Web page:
Jasmines are evergreen or deciduous climbers with twining stems. They can be summer or winter flowering, with flowers that are white, yellow and occasionally red and pink.
All jasmines have small star-shaped flowers with a sweet and distinctive fragrance. Some are tender and only suitable for growing in a conservatory or greenhouse but the hardier varieties are perfect for greening up a wall or fence, provided they have wires to support them. Plant jasmine somewhere sunny, warm and sheltered, preferably near a seating area to enjoy the scent of the flowers.
How to grow jasmine
Grow jasmines in moist but well-drained soil in full sun, up a sturdy support such as a trellis or wires. Feed weekly with a high potash fertiliser in summer and mulch in autumn with well-rotted manure or leaf mould. Cut back after flowering.
More on growing jasmines:
Where to grow jasmine
For best results, grow jasmine near a wall or fence in moist but well-drained soil in a sheltered, sunny, site. Many varieties will tolerate shade, but they do best in full sun.
You can also grow jasmines in large pots.
Here, Monty plants a jasmine to increase fragrance to a seating area at Longmeadow:
How to plant jasmine
Dig a planting hole and add well-rotted manure or compost to the bottom. On heavy soils, add grit to aid drainage. Provide support using an angled cane, which should be pointing in the direction of wires or a trellis for later growth.
Watch Monty’s video, below, to find out how to repot a jasmine:
Caring for jasmine
Feed weekly with a high-potash fertilise in summer, tying in young shoots to their support as and when you need to. Prune summer- and winter-flowering jasmines after flowering. In autumn it’s a good idea to mulch around the base of the plant with well-rotted manure, compost or leaf mould.
Both types of jasmine can be pruned back hard if they have outgrown their original planting spot. Look out for vigorous new growth to train into your desired shape and space. Plants will take a few years to start flowering again.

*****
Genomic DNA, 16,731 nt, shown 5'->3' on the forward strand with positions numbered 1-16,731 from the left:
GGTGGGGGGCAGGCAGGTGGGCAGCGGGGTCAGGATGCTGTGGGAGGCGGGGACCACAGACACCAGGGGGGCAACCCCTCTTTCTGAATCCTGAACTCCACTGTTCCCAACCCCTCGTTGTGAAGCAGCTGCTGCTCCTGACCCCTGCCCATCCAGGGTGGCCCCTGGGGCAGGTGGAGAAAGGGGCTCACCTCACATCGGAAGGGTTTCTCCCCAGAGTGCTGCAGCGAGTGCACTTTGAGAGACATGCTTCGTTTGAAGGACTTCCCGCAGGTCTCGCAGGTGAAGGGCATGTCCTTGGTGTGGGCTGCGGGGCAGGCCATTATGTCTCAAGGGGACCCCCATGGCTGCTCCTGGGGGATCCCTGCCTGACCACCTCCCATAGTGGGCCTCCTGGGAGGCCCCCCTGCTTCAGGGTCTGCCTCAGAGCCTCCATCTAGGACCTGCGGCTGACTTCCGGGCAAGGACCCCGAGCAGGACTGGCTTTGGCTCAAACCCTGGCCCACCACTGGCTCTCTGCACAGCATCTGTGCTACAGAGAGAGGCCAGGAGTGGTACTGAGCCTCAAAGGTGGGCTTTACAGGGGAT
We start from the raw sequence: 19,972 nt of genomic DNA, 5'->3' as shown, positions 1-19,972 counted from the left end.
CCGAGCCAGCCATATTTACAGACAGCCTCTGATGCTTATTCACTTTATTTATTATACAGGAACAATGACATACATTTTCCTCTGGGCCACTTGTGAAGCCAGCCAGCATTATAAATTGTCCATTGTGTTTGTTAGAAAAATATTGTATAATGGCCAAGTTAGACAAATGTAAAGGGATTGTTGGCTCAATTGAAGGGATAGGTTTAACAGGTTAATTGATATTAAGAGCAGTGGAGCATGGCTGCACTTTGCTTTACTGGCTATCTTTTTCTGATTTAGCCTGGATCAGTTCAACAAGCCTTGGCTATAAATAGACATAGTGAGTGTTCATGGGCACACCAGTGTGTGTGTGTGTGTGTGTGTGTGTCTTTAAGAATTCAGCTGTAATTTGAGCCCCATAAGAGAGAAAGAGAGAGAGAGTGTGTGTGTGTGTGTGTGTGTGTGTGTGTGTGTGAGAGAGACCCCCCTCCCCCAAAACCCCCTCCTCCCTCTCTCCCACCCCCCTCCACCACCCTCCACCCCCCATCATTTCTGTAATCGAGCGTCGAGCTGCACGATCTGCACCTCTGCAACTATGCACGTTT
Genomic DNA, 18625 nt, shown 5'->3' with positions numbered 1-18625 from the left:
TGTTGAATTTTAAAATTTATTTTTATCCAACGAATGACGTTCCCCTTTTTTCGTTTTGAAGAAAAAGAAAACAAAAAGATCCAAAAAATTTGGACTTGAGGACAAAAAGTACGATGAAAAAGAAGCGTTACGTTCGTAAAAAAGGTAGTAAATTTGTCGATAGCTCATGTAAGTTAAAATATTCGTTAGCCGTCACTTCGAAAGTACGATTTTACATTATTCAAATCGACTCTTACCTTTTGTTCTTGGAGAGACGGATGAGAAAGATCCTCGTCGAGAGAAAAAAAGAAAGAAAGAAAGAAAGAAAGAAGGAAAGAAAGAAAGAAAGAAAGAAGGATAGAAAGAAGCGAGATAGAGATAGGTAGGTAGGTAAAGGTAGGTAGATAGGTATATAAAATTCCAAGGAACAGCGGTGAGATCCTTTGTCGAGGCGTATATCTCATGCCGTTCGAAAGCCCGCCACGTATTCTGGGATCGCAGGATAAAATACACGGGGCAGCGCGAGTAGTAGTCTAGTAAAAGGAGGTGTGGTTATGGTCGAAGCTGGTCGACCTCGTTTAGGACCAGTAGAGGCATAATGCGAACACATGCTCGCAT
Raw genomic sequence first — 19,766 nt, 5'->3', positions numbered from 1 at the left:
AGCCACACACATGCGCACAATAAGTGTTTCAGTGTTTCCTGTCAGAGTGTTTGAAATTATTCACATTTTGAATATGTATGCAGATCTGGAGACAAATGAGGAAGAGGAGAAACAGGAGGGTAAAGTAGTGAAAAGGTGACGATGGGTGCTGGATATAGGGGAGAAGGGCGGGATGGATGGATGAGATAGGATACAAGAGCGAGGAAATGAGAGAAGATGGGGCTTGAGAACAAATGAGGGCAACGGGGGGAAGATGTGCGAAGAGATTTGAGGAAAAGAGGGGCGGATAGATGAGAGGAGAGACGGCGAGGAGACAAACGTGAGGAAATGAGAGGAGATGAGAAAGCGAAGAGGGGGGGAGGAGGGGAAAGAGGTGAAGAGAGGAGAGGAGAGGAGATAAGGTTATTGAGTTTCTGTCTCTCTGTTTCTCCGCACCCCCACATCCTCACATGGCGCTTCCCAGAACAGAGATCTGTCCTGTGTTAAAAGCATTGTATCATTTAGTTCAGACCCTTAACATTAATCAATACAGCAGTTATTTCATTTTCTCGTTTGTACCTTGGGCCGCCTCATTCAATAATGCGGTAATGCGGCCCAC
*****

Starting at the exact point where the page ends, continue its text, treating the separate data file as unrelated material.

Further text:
How to propagate jasmine
Jasmines can be propagated by layering or from cuttings. Outdoor varieties are best propagated from hardwood cuttings taken in winter, but tender and glasshouse varieties do best from softwood or semi-ripe cuttings taken in spring or summer.
Growing jasmine: problem-solving
Quick Tips video: Why won’t my jasmine flower?
Jasmine varieties to grow
- Jasminum ‘Argenteovariegatum’ – with long, twining stems of variegated leaves in green, pink and cream, and white summer flowers. A fast grower, it’s ideal for covering a large south or west-facing wall
- Jasminum ‘Sunbeam’ – a new variety with golden leaves, that are at their brightest in full sun. The fragrant white flowers appear from June to August. ‘Sunbeam’ grows quickly, and is ideal for covering a large south or west-facing wall
- Jasminum angulare – an evergreen climber with white flowers appearing between July and November. A South African native, it’s half-hardy, and needs overwintering indoors in frost-prone areas
- Jasminum x stephanense – with pale pink flowers in June and July, this is a vigorous, deciduous climber. It will cope with partial shade as long as the soil is well-drained
- Jasminum beesianum – a vigorous, semi-evergreen climber, with red-pink flowers in summer. It’s frost hardy, but may suffer in harsh winters. Choose a sheltered to enjoy the fragrance. Remove old and overcrowded shoots after flowering
- Trachelospermum jasminoides – the classic star jasmine is a woody, evergreen climber with rich, dark green leaves which turn bronze in winter. The scented white flowers appear from mid- to late summer
Save £10 on star jasmine
A woody, evergreen climber with rich, dark green leaves which turn bronze in winter, bearing pure white, highly fragrant flowers in summer. Happiest on an east-facing wall that is shaded for part of the day. Buy two 2L potted plants for only £19.98 at Hayloft.